Civilian Treatises on Presumptions, 1580-1620

Giuliani, A. “Civilian treatises on presumptions, 1580-1620,” in R. Helmholz (ed.), The Law of Presumptions: Essays in Comparative Legal History (Comparative Studies in Continental & Anglo-American Legal History, Duncker & Humblot, Berlin, 2009), pp. 21-71

28 Pages Posted: 19 May 2016 Last revised: 20 Jan 2017

See all articles by Adolfo Giuliani

Adolfo Giuliani

Max Planck Institute for Legal History and Legal Theory

Date Written: 2009

Abstract

This essay argues that some practice-oriented works published between 16th and 17th century sometimes had a place in the formation of high-level legal theory.

Focusing on some major treatises on presumptions, the aim is to show that they were the carriers of a new vision of judicial procedure, which has come to be embodied in a number of fundamental ideas, such as (i) the separation between law and fact, (ii) the judge’s subjection to principles of reasoning, and (iii) the centrality of will as an autonomous source of contractual obligation.

The aim of this essay is to sketch the contribution made by such treatises to the genesis of those three ideas.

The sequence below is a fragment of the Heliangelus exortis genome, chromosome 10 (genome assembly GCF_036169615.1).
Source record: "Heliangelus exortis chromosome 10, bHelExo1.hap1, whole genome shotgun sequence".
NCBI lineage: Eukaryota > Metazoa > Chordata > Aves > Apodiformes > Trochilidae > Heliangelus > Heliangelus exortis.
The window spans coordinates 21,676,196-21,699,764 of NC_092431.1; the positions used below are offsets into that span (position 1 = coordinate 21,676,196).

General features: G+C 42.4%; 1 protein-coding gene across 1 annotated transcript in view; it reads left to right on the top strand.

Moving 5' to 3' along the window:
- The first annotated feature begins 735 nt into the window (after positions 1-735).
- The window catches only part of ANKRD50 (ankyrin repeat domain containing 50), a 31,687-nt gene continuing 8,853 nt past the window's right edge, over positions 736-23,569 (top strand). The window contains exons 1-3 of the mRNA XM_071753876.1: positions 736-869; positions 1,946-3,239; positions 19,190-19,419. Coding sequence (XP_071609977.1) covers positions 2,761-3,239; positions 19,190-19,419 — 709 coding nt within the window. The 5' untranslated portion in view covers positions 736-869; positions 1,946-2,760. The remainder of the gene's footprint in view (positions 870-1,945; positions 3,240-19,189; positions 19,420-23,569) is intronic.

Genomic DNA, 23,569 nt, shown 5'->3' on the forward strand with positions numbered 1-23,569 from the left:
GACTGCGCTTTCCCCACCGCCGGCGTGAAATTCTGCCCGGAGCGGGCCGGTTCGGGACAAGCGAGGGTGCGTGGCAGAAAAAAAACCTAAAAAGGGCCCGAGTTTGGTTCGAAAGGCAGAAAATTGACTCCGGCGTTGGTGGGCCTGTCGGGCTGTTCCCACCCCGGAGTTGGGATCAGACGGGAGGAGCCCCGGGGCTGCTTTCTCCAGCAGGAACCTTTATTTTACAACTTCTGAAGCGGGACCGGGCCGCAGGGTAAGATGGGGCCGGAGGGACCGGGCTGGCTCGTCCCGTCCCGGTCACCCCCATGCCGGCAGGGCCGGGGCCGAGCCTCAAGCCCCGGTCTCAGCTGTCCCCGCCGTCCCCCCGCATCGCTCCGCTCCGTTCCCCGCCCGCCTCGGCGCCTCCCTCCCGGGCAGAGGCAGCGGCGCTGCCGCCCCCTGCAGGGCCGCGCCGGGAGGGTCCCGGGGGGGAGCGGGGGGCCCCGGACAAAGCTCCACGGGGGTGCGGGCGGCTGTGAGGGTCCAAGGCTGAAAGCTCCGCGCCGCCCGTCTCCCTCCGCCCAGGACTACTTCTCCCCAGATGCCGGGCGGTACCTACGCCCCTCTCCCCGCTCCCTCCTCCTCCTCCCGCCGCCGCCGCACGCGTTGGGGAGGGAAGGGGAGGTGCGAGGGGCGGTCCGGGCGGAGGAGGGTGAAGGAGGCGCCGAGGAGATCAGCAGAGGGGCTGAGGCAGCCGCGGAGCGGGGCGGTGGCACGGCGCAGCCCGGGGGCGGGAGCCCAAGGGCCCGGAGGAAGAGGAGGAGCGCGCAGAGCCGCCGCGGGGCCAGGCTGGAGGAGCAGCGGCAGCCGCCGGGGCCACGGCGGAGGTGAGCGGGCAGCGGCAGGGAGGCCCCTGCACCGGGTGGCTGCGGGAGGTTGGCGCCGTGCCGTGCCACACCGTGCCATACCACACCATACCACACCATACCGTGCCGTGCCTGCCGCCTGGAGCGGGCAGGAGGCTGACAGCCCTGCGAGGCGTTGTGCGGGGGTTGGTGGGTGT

Keywords: presumption, inference, evidence, legal reasoning, ius commune, judiciary

Suggested Citation

Giuliani, Adolfo, Civilian Treatises on Presumptions, 1580-1620 (2009). Giuliani, A. “Civilian treatises on presumptions, 1580-1620,” in R. Helmholz (ed.), The Law of Presumptions: Essays in Comparative Legal History (Comparative Studies in Continental & Anglo-American Legal History, Duncker & Humblot, Berlin, 2009), pp. 21-71, Available at SSRN: https://ssrn.com/abstract=2781229

Adolfo Giuliani (Contact Author)

Max Planck Institute for Legal History and Legal Theory ( email )

Hansaallee 41
Frankfurt am Main, 60323
Germany

HOME PAGE: http://adolfogiuliani.com/

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